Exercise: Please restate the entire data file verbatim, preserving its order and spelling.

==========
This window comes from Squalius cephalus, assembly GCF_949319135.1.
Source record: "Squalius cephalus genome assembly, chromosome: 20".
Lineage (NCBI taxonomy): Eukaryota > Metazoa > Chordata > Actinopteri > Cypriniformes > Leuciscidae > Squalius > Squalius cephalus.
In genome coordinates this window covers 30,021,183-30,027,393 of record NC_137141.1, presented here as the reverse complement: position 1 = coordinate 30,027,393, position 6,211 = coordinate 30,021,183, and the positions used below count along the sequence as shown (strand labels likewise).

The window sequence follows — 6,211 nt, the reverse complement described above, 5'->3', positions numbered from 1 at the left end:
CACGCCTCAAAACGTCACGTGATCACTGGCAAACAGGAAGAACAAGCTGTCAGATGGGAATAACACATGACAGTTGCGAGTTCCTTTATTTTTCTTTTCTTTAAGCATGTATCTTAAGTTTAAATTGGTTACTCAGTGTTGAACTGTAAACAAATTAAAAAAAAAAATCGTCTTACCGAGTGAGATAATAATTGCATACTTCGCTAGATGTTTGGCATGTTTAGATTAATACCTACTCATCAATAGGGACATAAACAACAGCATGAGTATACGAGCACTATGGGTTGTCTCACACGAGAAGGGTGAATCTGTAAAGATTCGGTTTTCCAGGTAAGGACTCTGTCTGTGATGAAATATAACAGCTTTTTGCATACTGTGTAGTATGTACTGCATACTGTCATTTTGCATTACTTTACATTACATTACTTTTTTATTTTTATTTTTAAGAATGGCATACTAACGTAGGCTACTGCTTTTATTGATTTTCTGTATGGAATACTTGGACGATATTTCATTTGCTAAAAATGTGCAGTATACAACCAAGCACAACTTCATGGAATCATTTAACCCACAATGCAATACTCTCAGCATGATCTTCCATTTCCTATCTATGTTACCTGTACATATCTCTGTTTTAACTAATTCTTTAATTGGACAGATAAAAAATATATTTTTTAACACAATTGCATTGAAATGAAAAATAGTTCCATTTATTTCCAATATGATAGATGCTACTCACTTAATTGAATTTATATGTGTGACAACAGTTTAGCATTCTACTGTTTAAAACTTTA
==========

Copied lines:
This window comes from Squalius cephalus, assembly GCF_949319135.1.
Source record: "Squalius cephalus genome assembly, chromosome: 20".
Lineage (NCBI taxonomy): Eukaryota > Metazoa > Chordata > Actinopteri > Cypriniformes > Leuciscidae > Squalius > Squalius cephalus.
In genome coordinates this window covers 30,021,183-30,027,393 of record NC_137141.1, presented here as the reverse complement: position 1 = coordinate 30,027,393, position 6,211 = coordinate 30,021,183, and the positions used below count along the sequence as shown (strand labels likewise).

The window sequence follows — 6,211 nt, the reverse complement described above, 5'->3', positions numbered from 1 at the left end:
CACGCCTCAAAACGTCACGTGATCACTGGCAAACAGGAAGAACAAGCTGTCAGATGGGAATAACACATGACAGTTGCGAGTTCCTTTATTTTTCTTTTCTTTAAGCATGTATCTTAAGTTTAAATTGGTTACTCAGTGTTGAACTGTAAACAAATTAAAAAAAAAAATCGTCTTACCGAGTGAGATAATAATTGCATACTTCGCTAGATGTTTGGCATGTTTAGATTAATACCTACTCATCAATAGGGACATAAACAACAGCATGAGTATACGAGCACTATGGGTTGTCTCACACGAGAAGGGTGAATCTGTAAAGATTCGGTTTTCCAGGTAAGGACTCTGTCTGTGATGAAATATAACAGCTTTTTGCATACTGTGTAGTATGTACTGCATACTGTCATTTTGCATTACTTTACATTACATTACTTTTTTATTTTTATTTTTAAGAATGGCATACTAACGTAGGCTACTGCTTTTATTGATTTTCTGTATGGAATACTTGGACGATATTTCATTTGCTAAAAATGTGCAGTATACAACCAAGCACAACTTCATGGAATCATTTAACCCACAATGCAATACTCTCAGCATGATCTTCCATTTCCTATCTATGTTACCTGTACATATCTCTGTTTTAACTAATTCTTTAATTGGACAGATAAAAAATATATTTTTTAACACAATTGCATTGAAATGAAAAATAGTTCCATTTATTTCCAATATGATAGATGCTACTCACTTAATTGAATTTATATGTGTGACAACAGTTTAGCATTCTACTGTTTAAAACTTTA